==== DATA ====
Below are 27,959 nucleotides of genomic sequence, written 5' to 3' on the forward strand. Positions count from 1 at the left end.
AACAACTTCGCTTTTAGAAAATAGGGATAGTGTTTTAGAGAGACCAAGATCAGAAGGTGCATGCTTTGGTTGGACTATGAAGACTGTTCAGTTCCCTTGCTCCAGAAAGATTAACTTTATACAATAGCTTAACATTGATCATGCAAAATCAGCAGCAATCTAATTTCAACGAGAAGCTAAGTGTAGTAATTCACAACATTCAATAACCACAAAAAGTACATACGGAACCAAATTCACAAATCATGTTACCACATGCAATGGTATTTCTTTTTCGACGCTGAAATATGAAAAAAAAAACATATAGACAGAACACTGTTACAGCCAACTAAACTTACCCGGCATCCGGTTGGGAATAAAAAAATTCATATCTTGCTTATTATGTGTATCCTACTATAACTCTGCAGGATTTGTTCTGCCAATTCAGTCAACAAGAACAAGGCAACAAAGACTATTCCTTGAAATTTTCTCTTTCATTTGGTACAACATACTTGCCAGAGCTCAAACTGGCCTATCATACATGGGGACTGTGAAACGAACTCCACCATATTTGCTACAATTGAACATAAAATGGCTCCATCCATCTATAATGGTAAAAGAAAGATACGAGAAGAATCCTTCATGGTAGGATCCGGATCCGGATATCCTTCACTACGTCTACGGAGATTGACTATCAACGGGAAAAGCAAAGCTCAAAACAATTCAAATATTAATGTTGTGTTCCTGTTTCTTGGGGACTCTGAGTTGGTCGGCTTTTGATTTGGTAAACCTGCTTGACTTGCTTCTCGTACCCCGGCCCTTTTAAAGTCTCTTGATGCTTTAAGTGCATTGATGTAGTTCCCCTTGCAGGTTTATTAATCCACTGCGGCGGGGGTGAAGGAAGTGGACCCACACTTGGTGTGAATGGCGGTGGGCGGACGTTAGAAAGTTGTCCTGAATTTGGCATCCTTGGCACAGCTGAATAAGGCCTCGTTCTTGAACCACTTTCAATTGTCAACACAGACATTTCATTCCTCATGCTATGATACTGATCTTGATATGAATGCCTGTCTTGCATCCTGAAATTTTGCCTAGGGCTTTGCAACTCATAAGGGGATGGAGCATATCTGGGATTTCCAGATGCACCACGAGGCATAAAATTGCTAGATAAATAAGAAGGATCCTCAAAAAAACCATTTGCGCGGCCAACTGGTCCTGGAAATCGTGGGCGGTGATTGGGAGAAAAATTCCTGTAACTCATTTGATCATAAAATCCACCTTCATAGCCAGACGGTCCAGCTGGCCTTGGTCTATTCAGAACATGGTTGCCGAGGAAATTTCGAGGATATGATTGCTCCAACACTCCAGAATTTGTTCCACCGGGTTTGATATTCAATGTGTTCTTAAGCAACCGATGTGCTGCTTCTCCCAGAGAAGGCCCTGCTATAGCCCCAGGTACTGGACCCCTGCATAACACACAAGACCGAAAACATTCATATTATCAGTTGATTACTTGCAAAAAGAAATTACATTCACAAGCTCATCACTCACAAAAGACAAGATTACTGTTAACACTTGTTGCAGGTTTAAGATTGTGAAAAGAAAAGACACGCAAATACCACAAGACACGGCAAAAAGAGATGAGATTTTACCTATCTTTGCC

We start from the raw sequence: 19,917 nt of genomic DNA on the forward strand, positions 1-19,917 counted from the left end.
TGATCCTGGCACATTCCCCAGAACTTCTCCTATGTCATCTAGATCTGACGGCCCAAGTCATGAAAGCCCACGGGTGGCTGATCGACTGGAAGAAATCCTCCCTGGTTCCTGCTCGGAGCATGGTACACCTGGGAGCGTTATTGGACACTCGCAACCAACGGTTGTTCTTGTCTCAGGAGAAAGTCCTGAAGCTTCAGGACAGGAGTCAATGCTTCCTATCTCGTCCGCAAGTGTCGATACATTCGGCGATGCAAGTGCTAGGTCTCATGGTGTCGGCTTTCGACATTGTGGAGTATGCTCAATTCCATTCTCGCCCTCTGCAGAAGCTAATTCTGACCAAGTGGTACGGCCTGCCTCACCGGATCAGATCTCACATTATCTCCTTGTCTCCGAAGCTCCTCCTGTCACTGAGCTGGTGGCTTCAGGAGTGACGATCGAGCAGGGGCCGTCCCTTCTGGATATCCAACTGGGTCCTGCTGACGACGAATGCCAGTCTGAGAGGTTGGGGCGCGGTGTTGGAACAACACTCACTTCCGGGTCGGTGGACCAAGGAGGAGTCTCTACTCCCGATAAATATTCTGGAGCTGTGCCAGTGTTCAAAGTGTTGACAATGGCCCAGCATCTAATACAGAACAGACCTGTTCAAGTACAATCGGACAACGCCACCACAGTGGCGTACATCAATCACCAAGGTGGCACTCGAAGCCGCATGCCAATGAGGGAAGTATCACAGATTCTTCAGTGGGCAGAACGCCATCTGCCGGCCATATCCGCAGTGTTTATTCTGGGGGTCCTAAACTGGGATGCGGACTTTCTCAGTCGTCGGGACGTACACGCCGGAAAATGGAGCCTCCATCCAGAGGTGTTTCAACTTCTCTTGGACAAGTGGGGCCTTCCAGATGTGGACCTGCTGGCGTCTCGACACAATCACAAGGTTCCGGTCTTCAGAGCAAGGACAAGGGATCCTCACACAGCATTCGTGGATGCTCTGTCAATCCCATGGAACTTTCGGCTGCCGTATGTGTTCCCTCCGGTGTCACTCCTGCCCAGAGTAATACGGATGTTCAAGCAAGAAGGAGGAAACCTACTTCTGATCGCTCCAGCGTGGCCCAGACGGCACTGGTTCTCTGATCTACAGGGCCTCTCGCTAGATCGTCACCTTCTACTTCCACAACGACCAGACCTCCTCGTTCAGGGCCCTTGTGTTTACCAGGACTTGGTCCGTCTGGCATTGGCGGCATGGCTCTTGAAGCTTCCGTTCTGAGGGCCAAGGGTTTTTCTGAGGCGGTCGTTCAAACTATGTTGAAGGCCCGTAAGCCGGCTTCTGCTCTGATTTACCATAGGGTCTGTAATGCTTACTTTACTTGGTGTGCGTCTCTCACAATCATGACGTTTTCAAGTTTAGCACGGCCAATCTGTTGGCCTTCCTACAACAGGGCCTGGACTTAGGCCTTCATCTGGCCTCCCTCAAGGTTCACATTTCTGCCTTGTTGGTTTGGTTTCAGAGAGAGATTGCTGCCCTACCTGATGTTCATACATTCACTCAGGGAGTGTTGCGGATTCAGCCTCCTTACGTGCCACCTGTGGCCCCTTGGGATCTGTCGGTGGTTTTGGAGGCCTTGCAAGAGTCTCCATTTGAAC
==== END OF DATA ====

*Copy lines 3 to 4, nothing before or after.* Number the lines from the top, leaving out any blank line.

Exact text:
We start from the raw sequence: 19,917 nt of genomic DNA on the forward strand, positions 1-19,917 counted from the left end.
TGATCCTGGCACATTCCCCAGAACTTCTCCTATGTCATCTAGATCTGACGGCCCAAGTCATGAAAGCCCACGGGTGGCTGATCGACTGGAAGAAATCCTCCCTGGTTCCTGCTCGGAGCATGGTACACCTGGGAGCGTTATTGGACACTCGCAACCAACGGTTGTTCTTGTCTCAGGAGAAAGTCCTGAAGCTTCAGGACAGGAGTCAATGCTTCCTATCTCGTCCGCAAGTGTCGATACATTCGGCGATGCAAGTGCTAGGTCTCATGGTGTCGGCTTTCGACATTGTGGAGTATGCTCAATTCCATTCTCGCCCTCTGCAGAAGCTAATTCTGACCAAGTGGTACGGCCTGCCTCACCGGATCAGATCTCACATTATCTCCTTGTCTCCGAAGCTCCTCCTGTCACTGAGCTGGTGGCTTCAGGAGTGACGATCGAGCAGGGGCCGTCCCTTCTGGATATCCAACTGGGTCCTGCTGACGACGAATGCCAGTCTGAGAGGTTGGGGCGCGGTGTTGGAACAACACTCACTTCCGGGTCGGTGGACCAAGGAGGAGTCTCTACTCCCGATAAATATTCTGGAGCTGTGCCAGTGTTCAAAGTGTTGACAATGGCCCAGCATCTAATACAGAACAGACCTGTTCAAGTACAATCGGACAACGCCACCACAGTGGCGTACATCAATCACCAAGGTGGCACTCGAAGCCGCATGCCAATGAGGGAAGTATCACAGATTCTTCAGTGGGCAGAACGCCATCTGCCGGCCATATCCGCAGTGTTTATTCTGGGGGTCCTAAACTGGGATGCGGACTTTCTCAGTCGTCGGGACGTACACGCCGGAAAATGGAGCCTCCATCCAGAGGTGTTTCAACTTCTCTTGGACAAGTGGGGCCTTCCAGATGTGGACCTGCTGGCGTCTCGACACAATCACAAGGTTCCGGTCTTCAGAGCAAGGACAAGGGATCCTCACACAGCATTCGTGGATGCTCTGTCAATCCCATGGAACTTTCGGCTGCCGTATGTGTTCCCTCCGGTGTCACTCCTGCCCAGAGTAATACGGATGTTCAAGCAAGAAGGAGGAAACCTACTTCTGATCGCTCCAGCGTGGCCCAGACGGCACTGGTTCTCTGATCTACAGGGCCTCTCGCTAGATCGTCACCTTCTACTTCCACAACGACCAGACCTCCTCGTTCAGGGCCCTTGTGTTTACCAGGACTTGGTCCGTCTGGCATTGGCGGCATGGCTCTTGAAGCTTCCGTTCTGAGGGCCAAGGGTTTTTCTGAGGCGGTCGTTCAAACTATGTTGAAGGCCCGTAAGCCGGCTTCTGCTCTGATTTACCATAGGGTCTGTAATGCTTACTTTACTTGGTGTGCGTCTCTCACAATCATGACGTTTTCAAGTTTAGCACGGCCAATCTGTTGGCCTTCCTACAACAGGGCCTGGACTTAGGCCTTCATCTGGCCTCCCTCAAGGTTCACATTTCTGCCTTGTTGGTTTGGTTTCAGAGAGAGATTGCTGCCCTACCTGATGTTCATACATTCACTCAGGGAGTGTTGCGGATTCAGCCTCCTTACGTGCCACCTGTGGCCCCTTGGGATCTGTCGGTGGTTTTGGAGGCCTTGCAAGAGTCTCCATTTGAAC